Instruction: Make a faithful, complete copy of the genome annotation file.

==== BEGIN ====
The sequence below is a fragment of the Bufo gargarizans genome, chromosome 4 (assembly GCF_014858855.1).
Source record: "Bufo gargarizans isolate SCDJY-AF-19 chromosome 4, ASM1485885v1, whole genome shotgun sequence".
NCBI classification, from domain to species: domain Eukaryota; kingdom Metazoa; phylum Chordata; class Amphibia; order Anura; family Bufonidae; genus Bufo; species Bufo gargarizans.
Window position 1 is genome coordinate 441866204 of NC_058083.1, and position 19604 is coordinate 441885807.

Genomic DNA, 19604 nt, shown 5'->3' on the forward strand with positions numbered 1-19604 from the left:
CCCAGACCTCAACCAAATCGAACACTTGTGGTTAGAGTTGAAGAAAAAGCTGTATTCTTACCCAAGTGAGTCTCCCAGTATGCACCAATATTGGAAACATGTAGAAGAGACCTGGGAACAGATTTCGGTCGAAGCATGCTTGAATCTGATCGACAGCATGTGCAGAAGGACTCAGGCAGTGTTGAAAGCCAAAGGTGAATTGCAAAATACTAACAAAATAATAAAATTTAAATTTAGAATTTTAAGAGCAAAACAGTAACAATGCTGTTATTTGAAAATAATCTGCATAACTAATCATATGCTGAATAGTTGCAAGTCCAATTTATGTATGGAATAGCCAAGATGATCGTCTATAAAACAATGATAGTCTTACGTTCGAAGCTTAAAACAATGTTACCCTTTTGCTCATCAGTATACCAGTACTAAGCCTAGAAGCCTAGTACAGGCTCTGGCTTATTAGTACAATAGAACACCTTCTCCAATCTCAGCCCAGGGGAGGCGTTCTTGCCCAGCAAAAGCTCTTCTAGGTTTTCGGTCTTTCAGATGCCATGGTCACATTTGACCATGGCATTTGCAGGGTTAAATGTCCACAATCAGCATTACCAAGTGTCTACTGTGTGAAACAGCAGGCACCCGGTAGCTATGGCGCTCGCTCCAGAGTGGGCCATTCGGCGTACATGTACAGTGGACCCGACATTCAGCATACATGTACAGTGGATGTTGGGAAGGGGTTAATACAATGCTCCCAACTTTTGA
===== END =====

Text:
The sequence below is a fragment of the Bufo gargarizans genome, chromosome 4 (assembly GCF_014858855.1).
Source record: "Bufo gargarizans isolate SCDJY-AF-19 chromosome 4, ASM1485885v1, whole genome shotgun sequence".
NCBI classification, from domain to species: domain Eukaryota; kingdom Metazoa; phylum Chordata; class Amphibia; order Anura; family Bufonidae; genus Bufo; species Bufo gargarizans.
Window position 1 is genome coordinate 441866204 of NC_058083.1, and position 19604 is coordinate 441885807.

Genomic DNA, 19604 nt, shown 5'->3' on the forward strand with positions numbered 1-19604 from the left:
CCCAGACCTCAACCAAATCGAACACTTGTGGTTAGAGTTGAAGAAAAAGCTGTATTCTTACCCAAGTGAGTCTCCCAGTATGCACCAATATTGGAAACATGTAGAAGAGACCTGGGAACAGATTTCGGTCGAAGCATGCTTGAATCTGATCGACAGCATGTGCAGAAGGACTCAGGCAGTGTTGAAAGCCAAAGGTGAATTGCAAAATACTAACAAAATAATAAAATTTAAATTTAGAATTTTAAGAGCAAAACAGTAACAATGCTGTTATTTGAAAATAATCTGCATAACTAATCATATGCTGAATAGTTGCAAGTCCAATTTATGTATGGAATAGCCAAGATGATCGTCTATAAAACAATGATAGTCTTACGTTCGAAGCTTAAAACAATGTTACCCTTTTGCTCATCAGTATACCAGTACTAAGCCTAGAAGCCTAGTACAGGCTCTGGCTTATTAGTACAATAGAACACCTTCTCCAATCTCAGCCCAGGGGAGGCGTTCTTGCCCAGCAAAAGCTCTTCTAGGTTTTCGGTCTTTCAGATGCCATGGTCACATTTGACCATGGCATTTGCAGGGTTAAATGTCCACAATCAGCATTACCAAGTGTCTACTGTGTGAAACAGCAGGCACCCGGTAGCTATGGCGCTCGCTCCAGAGTGGGCCATTCGGCGTACATGTACAGTGGACCCGACATTCAGCATACATGTACAGTGGATGTTGGGAAGGGGTTAATACAATGCTCCCAACTTTTGA